According to the American Diabetes Association, more than 100 million adults in the United States have diabetes or prediabetes. The disease is linked with a host of subsequent health issues, including blindness and diabetic retinopathy, the latter of which affects almost one-third of adults aged 40 and older who have diabetes. Ophthalmologist Dr. Mark Fleckner specializes in vitreoretinal diseases and surgery, including treatment for diabetic retinopathy. A New York board-certified ophthalmologist, Mark R Fleckner MD emphasizes that an ounce of prevention is worth a pound of cure. He is here to explain what diabetic retinopathy is and how you can prevent it.
Diabetic retinopathy is a result of persistently high blood glucose levels where the sugar in the blood inhibits blood flow to the retinal tissue. The restricted blood flow can weaken and damage the vessels, which may result in a hemorrhage. This hemorrhaging can result in partial or complete vision loss.
People with type 1 or type 2 diabetes are at risk. However, those that do not have their blood sugar under control or who have had the disease for a long time are at greater risk.
Dr. Mark Fleckner advises the best thing you can do to prevent diabetic retinopathy, as well as other diabetes-related issues, is to keep your blood sugar tightly under control. This means working closely with your doctor and a nutritionist or dietician, eating a diabetes-friendly diet, and taking insulin if prescribed by your doctor.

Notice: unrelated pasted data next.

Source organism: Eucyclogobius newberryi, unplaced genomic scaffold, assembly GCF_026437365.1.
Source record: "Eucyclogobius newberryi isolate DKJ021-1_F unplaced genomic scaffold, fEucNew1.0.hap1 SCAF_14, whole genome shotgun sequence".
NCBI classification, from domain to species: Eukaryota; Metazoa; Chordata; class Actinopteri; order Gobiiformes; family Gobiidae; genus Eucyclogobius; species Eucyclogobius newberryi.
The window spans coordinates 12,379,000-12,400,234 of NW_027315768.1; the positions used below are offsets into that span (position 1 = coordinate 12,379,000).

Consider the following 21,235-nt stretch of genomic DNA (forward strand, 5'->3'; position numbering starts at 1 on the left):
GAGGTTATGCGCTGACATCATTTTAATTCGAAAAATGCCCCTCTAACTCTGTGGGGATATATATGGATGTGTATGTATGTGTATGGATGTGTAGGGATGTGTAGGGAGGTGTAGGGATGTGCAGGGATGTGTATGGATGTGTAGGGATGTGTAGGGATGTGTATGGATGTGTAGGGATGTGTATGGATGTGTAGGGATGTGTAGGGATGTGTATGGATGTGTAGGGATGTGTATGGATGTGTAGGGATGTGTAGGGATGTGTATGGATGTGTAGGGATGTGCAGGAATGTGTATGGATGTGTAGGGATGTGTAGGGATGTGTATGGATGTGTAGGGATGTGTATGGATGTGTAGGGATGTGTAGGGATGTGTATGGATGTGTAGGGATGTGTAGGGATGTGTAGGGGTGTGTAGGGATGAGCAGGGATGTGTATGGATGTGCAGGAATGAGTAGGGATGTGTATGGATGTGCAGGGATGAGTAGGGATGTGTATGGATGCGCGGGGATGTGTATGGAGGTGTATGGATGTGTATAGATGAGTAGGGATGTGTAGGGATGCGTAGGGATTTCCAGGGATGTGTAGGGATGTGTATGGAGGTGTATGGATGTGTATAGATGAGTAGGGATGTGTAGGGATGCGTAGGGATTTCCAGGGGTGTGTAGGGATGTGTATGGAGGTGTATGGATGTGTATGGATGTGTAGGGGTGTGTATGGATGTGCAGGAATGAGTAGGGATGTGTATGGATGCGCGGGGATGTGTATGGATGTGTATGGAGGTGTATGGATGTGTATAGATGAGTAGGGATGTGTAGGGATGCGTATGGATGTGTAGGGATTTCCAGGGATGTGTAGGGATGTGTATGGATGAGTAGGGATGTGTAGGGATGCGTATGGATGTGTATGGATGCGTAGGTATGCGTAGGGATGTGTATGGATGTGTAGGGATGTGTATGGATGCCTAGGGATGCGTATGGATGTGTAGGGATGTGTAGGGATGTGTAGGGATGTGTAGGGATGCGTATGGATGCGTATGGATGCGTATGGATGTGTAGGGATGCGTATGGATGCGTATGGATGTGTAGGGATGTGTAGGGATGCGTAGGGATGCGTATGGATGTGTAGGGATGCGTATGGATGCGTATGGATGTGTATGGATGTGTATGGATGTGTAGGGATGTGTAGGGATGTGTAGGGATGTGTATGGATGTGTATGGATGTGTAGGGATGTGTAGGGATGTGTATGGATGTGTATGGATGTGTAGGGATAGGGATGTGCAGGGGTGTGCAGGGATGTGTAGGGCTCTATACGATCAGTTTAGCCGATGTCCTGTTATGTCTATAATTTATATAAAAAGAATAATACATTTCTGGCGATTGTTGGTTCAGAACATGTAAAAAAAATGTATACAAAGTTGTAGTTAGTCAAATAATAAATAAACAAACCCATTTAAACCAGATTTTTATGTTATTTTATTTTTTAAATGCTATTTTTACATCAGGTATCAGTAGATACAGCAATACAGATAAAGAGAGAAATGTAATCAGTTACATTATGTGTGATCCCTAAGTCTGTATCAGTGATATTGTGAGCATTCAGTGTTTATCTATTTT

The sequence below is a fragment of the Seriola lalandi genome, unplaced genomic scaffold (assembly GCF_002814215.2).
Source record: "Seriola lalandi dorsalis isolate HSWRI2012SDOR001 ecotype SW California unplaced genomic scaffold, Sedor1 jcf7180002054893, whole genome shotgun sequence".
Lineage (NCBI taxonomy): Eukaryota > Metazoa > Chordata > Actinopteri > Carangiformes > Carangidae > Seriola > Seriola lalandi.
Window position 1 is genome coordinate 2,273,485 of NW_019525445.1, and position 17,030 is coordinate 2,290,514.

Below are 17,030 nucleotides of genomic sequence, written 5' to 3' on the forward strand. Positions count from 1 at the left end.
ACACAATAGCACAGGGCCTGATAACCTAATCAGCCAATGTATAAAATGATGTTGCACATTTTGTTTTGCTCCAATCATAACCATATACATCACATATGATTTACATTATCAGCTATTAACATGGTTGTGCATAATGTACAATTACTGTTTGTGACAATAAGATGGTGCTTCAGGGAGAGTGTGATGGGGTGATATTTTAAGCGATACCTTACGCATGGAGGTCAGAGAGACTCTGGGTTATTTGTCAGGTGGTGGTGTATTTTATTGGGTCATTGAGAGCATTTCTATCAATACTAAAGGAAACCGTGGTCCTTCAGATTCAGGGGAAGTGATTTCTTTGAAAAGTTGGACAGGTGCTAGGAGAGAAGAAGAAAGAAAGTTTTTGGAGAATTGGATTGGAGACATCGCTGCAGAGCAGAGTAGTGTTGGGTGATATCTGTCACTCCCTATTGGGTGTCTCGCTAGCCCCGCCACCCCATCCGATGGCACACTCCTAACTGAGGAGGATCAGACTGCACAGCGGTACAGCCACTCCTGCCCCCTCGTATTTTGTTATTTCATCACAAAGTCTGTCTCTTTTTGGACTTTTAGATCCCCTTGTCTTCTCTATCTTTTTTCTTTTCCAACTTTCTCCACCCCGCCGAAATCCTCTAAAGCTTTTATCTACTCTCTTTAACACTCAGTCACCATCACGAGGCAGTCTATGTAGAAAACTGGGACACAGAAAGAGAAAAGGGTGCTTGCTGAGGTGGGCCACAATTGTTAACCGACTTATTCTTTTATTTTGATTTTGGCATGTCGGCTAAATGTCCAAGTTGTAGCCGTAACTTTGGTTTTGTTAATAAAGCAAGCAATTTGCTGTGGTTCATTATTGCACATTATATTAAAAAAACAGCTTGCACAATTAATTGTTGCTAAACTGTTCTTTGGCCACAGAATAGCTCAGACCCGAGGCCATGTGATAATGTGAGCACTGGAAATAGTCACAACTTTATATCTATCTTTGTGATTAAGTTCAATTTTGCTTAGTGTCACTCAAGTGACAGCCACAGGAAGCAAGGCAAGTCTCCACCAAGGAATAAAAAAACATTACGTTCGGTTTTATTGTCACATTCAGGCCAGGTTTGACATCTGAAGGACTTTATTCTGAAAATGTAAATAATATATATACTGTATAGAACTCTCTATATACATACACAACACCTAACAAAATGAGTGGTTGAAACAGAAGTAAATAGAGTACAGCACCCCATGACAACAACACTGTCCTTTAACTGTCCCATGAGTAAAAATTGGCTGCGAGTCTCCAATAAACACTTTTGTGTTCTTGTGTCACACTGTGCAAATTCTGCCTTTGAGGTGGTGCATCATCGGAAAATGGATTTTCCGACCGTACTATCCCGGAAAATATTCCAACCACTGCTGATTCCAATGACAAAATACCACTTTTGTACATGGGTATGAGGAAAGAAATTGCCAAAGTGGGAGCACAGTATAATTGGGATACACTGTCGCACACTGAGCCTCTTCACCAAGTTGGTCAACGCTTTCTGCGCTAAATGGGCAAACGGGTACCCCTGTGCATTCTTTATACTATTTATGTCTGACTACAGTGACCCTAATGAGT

Initially, Dr. Mark Fleckner says, people with diabetic retinopathy may not realize they have it. They may have blurry vision or difficulty seeing objects far away, but of course, these are not just symptoms of diabetes or diabetic retinopathy but can also be symptoms of other vision difficulties. Diabetic retinopathy becomes more apparent, Dr. Mark Fleckner said, when the person sees dark, floating spots that look web-like or stringy. They may experience patches of complete darkness, and eye fluid may leak from the retina. Conversely, the eye may be unable to drain at all. Leakage or blockage like this is known as diabetic macular edema or neovascular edema, respectively.
Mark R Fleckner MD said it is essential to seek attention from an eye care specialist immediately if you experience any of these symptoms. Not treating the condition can lead to blindness.
It is also important to see your eye doctor regularly to monitor eye health for this and other issues. If your ophthalmologist knows you are diabetic, they can test for retinopathy. The test begins by dilating the pupils and inspecting the eye for signs of leakage or blockage. The doctor may also perform a fluorescein angiography to further inspect the blood vessels in the eye, or use optical coherence tomography to get a different view of the eye and check for swelling.
If your doctor notices signs of retinopathy, they may prescribe medications to reduce swelling and slow vision loss. If the issue has progressed, a vitrectomy may be needed. With this surgery, Mark R Fleckner MD explained, the doctor removes some of the fluid from the leaking vessels or reduces the swelling.